A wide set. This one well overhead. Time to show’em. Arms and lesgs both in action, under the crumbling lip, got in earlier this time, pushing down on the nose… bog… heading backward up the face… don’t push on the nose, release!... accelerating back down… get in trim… How? Drag a fin?…. Bogging…. Release fin... accelerate, but going straight again… turn!... not turning, not turning, not… buck, buck… oh duck!
My fingers clawed at Phileas’s ‘rail’ and Phileas tried to rip my fingers off. Then she was gone.
“Phileas, you mother-f@#$%^ $#@! of a thing!”
By the time I had resurfaced Phileas had bolted across the reef and was gliding, rider-less, in perfect trim across the tiniest line of swell imaginable deep into the lagoon. I put my head down, elbows up and started the long plod in pursuit.
Reaching the shallows, I stood up to find the white plastic rendition of evil incarnate floating in front of a young Sumbanese lad, a local forager, who was poking at her suspiciously with a sharpened squid hook. “Oi! Cut that out you little bugger!” The kid scampered and Phileas lived another day.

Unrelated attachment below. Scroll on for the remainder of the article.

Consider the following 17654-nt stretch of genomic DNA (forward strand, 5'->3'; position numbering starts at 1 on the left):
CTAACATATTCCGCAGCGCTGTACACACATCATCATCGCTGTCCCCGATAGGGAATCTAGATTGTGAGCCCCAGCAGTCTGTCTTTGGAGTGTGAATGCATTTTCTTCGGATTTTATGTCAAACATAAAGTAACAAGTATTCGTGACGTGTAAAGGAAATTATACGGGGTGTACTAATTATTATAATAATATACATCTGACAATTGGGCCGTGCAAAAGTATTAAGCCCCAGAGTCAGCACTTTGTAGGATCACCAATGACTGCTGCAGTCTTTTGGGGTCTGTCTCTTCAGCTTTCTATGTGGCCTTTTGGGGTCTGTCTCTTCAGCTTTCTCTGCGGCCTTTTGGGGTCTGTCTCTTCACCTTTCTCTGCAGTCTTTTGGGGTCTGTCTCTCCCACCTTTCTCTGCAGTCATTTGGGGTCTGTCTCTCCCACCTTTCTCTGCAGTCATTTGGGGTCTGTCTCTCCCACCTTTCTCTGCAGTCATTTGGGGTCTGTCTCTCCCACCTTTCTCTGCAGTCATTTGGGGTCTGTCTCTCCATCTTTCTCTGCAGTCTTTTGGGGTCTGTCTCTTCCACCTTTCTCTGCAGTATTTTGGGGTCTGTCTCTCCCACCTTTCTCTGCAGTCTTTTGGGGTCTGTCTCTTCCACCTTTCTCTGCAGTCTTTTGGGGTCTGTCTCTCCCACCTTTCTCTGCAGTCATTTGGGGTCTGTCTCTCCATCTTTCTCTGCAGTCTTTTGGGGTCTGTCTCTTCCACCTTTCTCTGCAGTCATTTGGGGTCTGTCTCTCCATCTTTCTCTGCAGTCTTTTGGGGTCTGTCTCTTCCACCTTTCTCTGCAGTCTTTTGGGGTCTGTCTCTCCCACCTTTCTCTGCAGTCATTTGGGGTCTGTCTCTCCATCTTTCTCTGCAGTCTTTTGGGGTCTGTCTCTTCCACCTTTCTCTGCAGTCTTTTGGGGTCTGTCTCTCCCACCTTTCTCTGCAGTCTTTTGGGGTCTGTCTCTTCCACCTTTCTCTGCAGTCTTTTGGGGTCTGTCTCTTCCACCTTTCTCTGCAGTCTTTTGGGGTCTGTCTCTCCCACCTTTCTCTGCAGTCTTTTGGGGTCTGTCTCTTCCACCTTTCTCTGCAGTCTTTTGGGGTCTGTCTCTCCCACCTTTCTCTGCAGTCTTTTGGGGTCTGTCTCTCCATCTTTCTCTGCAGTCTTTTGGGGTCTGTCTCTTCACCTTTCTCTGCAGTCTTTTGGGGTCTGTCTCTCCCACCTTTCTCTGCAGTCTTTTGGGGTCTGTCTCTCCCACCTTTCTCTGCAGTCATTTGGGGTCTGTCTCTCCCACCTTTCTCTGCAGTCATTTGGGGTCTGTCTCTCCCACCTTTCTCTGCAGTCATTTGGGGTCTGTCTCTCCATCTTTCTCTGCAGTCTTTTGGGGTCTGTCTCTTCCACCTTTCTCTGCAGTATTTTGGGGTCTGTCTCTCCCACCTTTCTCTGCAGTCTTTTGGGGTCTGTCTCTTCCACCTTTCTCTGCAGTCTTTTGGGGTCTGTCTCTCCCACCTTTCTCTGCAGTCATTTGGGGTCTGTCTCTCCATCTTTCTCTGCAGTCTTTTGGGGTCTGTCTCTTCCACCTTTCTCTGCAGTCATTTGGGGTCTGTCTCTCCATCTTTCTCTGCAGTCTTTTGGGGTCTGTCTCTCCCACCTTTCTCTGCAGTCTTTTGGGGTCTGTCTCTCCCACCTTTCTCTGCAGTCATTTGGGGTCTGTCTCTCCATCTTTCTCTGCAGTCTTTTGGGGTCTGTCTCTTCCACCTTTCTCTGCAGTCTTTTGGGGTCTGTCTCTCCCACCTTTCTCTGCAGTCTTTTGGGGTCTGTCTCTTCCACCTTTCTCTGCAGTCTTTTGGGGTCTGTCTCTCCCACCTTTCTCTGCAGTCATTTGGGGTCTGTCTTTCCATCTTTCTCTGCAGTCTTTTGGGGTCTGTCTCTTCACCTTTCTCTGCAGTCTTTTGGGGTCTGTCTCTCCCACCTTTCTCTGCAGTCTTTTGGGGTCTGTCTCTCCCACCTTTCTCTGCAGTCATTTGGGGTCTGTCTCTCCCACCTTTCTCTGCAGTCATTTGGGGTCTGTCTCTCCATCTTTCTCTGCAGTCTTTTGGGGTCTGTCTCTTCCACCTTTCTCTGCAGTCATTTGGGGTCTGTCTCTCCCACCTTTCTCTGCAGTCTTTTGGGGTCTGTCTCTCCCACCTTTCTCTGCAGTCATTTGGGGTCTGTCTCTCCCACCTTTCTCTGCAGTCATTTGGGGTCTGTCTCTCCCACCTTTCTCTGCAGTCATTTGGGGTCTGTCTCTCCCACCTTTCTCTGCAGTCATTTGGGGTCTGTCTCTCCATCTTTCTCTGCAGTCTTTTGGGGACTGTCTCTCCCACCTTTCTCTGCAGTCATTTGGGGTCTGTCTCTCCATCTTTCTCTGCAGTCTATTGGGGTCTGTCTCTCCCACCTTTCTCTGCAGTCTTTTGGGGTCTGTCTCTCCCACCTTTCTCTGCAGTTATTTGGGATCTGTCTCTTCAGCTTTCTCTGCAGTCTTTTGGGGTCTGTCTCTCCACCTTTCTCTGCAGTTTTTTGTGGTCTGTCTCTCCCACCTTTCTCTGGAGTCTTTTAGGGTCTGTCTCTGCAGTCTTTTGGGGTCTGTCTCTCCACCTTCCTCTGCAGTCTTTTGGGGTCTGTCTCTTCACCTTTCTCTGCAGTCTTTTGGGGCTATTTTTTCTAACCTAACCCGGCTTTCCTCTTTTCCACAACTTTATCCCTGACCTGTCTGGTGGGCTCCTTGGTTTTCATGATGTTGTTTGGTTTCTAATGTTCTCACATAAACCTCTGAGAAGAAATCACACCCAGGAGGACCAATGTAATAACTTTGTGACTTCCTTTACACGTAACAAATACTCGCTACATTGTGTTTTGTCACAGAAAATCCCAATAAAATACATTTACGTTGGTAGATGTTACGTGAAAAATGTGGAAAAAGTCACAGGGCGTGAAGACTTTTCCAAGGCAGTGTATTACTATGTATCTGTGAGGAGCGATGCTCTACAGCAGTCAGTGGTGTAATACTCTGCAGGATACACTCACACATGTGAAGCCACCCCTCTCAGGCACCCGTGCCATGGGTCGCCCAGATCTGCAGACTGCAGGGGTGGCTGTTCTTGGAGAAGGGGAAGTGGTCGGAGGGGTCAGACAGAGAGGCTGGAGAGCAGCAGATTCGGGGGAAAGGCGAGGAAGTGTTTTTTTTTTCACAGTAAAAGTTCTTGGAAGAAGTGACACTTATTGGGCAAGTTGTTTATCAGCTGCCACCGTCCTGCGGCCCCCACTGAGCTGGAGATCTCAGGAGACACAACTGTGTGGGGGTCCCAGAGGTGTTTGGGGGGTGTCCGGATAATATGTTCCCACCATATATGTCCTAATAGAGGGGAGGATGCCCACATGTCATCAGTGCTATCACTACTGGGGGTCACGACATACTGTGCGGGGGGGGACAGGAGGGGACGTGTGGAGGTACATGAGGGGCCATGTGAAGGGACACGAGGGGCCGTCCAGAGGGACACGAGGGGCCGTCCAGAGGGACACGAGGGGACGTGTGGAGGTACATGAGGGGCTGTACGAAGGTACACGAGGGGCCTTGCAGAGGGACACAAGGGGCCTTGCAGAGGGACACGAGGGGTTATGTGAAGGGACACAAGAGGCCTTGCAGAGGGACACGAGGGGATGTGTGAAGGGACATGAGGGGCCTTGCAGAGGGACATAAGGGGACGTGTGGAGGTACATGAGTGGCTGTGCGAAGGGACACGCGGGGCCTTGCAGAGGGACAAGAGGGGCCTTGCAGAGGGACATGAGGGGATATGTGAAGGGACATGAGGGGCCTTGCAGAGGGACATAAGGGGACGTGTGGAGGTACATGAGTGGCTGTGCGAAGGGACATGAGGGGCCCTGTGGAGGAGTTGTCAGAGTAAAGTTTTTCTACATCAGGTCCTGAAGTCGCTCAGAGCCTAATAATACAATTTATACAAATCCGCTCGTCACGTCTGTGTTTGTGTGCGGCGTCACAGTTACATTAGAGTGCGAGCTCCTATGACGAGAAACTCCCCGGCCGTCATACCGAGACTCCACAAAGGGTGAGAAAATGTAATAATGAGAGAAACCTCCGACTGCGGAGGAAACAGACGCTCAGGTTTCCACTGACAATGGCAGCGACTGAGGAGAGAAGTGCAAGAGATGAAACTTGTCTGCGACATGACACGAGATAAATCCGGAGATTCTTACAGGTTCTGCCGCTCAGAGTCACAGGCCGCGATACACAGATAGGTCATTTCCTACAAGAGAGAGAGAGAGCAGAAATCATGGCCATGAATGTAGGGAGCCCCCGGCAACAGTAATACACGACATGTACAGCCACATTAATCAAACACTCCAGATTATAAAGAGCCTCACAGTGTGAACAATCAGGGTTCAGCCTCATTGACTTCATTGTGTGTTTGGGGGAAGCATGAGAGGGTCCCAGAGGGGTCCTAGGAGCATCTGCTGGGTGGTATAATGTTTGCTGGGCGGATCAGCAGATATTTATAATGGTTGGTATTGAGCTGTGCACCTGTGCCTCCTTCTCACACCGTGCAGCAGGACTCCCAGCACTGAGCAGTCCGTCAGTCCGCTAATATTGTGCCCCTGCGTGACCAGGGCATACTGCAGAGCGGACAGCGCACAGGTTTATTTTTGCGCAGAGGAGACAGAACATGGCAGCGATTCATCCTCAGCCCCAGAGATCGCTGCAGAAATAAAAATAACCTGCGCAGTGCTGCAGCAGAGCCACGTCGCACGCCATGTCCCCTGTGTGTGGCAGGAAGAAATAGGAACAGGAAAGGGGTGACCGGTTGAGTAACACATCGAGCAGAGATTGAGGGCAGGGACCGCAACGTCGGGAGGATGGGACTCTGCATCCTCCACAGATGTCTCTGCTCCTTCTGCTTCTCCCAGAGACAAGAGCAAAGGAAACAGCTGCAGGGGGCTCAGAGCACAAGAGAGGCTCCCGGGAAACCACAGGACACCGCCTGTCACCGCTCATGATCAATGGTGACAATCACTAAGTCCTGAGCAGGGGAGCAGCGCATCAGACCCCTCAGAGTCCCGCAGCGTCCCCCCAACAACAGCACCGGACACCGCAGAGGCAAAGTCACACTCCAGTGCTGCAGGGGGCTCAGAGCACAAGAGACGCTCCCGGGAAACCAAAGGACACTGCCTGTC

Despite my humbling first surf, there was something inexplicably addictive about the experience. Riding a mat was unlike anything I had ever felt before. It was impossibly difficult and yet, in the briefest of seconds hurtling over angry coral heads, Phileas had revealed moments of apparent frictionless acceleration.
Later that evening, over a Bintang, I was studying youtube clips to find out what I was doing wrong and gushing to the only person that would listen, the mal-rider with the minute-long ride from earlier in the day. “There’s something about this mat thing”, I spouted while showing him a clip of Greenough in Hawaii. He raised an eyebrow and made an impolite inquiry about my sexual orientation.
The week continued in this vein. The swell pumped and the winds were light and variable. Lefts fired, rights fired, there were barrels and pockets to be hooked a plenty. This part of Sumba was a special, fickle place. Until very recently it was a favourite hideaway for a few tight-lipped regulars who studied wind, tide and swell charts and knew when the combination looked complementary. Now the land has been bought up and resorts are in build. If you like the sound of it, get there quick because it won’t be pristine for too much longer.